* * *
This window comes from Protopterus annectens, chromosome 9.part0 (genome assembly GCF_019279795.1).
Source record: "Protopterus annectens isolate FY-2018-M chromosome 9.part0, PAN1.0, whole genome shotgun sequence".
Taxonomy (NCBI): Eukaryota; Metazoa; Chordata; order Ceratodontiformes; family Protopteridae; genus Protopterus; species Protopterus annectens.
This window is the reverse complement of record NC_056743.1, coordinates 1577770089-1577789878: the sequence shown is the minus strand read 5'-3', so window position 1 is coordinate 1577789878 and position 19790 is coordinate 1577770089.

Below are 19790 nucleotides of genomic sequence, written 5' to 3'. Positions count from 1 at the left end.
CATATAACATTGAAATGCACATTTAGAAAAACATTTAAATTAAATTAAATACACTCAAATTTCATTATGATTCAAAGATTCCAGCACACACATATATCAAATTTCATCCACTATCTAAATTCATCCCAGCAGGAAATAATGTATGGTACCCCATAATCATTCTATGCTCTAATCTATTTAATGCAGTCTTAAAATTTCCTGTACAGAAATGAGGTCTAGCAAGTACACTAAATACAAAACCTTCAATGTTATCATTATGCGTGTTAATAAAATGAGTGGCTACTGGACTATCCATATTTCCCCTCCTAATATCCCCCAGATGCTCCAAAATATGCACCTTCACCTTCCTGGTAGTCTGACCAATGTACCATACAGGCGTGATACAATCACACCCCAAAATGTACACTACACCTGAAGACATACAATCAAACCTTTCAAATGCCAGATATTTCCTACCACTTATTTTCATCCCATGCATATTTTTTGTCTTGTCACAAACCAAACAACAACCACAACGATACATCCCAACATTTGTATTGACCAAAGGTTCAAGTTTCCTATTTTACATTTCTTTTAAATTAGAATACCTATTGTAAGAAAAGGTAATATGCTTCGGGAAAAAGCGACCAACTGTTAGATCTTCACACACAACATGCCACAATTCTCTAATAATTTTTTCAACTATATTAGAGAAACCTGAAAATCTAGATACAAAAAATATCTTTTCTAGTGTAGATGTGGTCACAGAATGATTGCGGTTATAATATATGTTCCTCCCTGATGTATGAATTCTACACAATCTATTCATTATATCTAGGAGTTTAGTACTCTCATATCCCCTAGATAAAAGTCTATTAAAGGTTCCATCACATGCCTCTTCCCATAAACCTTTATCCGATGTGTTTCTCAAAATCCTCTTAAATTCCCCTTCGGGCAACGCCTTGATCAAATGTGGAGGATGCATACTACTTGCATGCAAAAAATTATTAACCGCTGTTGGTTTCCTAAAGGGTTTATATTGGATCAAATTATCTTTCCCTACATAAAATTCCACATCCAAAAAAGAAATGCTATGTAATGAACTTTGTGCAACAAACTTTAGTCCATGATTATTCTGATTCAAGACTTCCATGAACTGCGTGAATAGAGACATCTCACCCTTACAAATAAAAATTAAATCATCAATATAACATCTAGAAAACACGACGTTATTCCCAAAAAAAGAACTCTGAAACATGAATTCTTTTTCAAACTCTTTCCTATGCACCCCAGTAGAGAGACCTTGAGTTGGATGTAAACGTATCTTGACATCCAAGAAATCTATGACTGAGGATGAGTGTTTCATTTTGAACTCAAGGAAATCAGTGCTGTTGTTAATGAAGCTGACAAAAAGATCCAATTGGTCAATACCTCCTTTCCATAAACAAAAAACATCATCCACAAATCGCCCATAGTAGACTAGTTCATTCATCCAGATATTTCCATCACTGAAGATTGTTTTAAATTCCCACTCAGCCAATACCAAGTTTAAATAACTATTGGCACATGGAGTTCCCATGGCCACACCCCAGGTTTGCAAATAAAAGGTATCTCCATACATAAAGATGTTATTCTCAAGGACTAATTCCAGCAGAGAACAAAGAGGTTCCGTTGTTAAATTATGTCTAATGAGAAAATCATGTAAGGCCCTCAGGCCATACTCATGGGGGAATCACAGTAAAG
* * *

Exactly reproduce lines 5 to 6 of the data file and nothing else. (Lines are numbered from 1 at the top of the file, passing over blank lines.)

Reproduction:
Below are 19790 nucleotides of genomic sequence, written 5' to 3'. Positions count from 1 at the left end.
CATATAACATTGAAATGCACATTTAGAAAAACATTTAAATTAAATTAAATACACTCAAATTTCATTATGATTCAAAGATTCCAGCACACACATATATCAAATTTCATCCACTATCTAAATTCATCCCAGCAGGAAATAATGTATGGTACCCCATAATCATTCTATGCTCTAATCTATTTAATGCAGTCTTAAAATTTCCTGTACAGAAATGAGGTCTAGCAAGTACACTAAATACAAAACCTTCAATGTTATCATTATGCGTGTTAATAAAATGAGTGGCTACTGGACTATCCATATTTCCCCTCCTAATATCCCCCAGATGCTCCAAAATATGCACCTTCACCTTCCTGGTAGTCTGACCAATGTACCATACAGGCGTGATACAATCACACCCCAAAATGTACACTACACCTGAAGACATACAATCAAACCTTTCAAATGCCAGATATTTCCTACCACTTATTTTCATCCCATGCATATTTTTTGTCTTGTCACAAACCAAACAACAACCACAACGATACATCCCAACATTTGTATTGACCAAAGGTTCAAGTTTCCTATTTTACATTTCTTTTAAATTAGAATACCTATTGTAAGAAAAGGTAATATGCTTCGGGAAAAAGCGACCAACTGTTAGATCTTCACACACAACATGCCACAATTCTCTAATAATTTTTTCAACTATATTAGAGAAACCTGAAAATCTAGATACAAAAAATATCTTTTCTAGTGTAGATGTGGTCACAGAATGATTGCGGTTATAATATATGTTCCTCCCTGATGTATGAATTCTACACAATCTATTCATTATATCTAGGAGTTTAGTACTCTCATATCCCCTAGATAAAAGTCTATTAAAGGTTCCATCACATGCCTCTTCCCATAAACCTTTATCCGATGTGTTTCTCAAAATCCTCTTAAATTCCCCTTCGGGCAACGCCTTGATCAAATGTGGAGGATGCATACTACTTGCATGCAAAAAATTATTAACCGCTGTTGGTTTCCTAAAGGGTTTATATTGGATCAAATTATCTTTCCCTACATAAAATTCCACATCCAAAAAAGAAATGCTATGTAATGAACTTTGTGCAACAAACTTTAGTCCATGATTATTCTGATTCAAGACTTCCATGAACTGCGTGAATAGAGACATCTCACCCTTACAAATAAAAATTAAATCATCAATATAACATCTAGAAAACACGACGTTATTCCCAAAAAAAGAACTCTGAAACATGAATTCTTTTTCAAACTCTTTCCTATGCACCCCAGTAGAGAGACCTTGAGTTGGATGTAAACGTATCTTGACATCCAAGAAATCTATGACTGAGGATGAGTGTTTCATTTTGAACTCAAGGAAATCAGTGCTGTTGTTAATGAAGCTGACAAAAAGATCCAATTGGTCAATACCTCCTTTCCATAAACAAAAAACATCATCCACAAATCGCCCATAGTAGACTAGTTCATTCATCCAGATATTTCCATCACTGAAGATTGTTTTAAATTCCCACTCAGCCAATACCAAGTTTAAATAACTATTGGCACATGGAGTTCCCATGGCCACACCCCAGGTTTGCAAATAAAAGGTATCTCCATACATAAAGATGTTATTCTCAAGGACTAATTCCAGCAGAGAACAAAGAGGTTCCGTTGTTAAATTATGTCTAATGAGAAAATCATGTAAGGCCCTCAGGCCATACTCATGGGGGAATCACAGTAAAG